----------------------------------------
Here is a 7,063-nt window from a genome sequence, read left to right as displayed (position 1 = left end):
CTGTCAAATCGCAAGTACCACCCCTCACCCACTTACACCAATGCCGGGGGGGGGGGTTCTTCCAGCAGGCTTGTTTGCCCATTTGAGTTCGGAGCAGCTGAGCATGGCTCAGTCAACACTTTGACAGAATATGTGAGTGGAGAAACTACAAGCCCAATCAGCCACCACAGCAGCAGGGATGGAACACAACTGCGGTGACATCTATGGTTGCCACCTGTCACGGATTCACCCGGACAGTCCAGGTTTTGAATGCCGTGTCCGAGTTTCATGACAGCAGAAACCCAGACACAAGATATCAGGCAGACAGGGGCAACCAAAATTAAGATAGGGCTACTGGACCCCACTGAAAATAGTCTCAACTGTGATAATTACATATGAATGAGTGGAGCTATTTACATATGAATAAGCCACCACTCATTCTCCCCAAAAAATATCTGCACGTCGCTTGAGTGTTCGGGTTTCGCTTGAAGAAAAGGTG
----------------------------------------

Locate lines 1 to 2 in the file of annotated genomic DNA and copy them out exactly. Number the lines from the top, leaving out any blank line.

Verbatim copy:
Here is a 7,063-nt window from a genome sequence, read left to right as displayed (position 1 = left end):
CTGTCAAATCGCAAGTACCACCCCTCACCCACTTACACCAATGCCGGGGGGGGGGGTTCTTCCAGCAGGCTTGTTTGCCCATTTGAGTTCGGAGCAGCTGAGCATGGCTCAGTCAACACTTTGACAGAATATGTGAGTGGAGAAACTACAAGCCCAATCAGCCACCACAGCAGCAGGGATGGAACACAACTGCGGTGACATCTATGGTTGCCACCTGTCACGGATTCACCCGGACAGTCCAGGTTTTGAATGCCGTGTCCGAGTTTCATGACAGCAGAAACCCAGACACAAGATATCAGGCAGACAGGGGCAACCAAAATTAAGATAGGGCTACTGGACCCCACTGAAAATAGTCTCAACTGTGATAATTACATATGAATGAGTGGAGCTATTTACATATGAATAAGCCACCACTCATTCTCCCCAAAAAATATCTGCACGTCGCTTGAGTGTTCGGGTTTCGCTTGAAGAAAAGGTG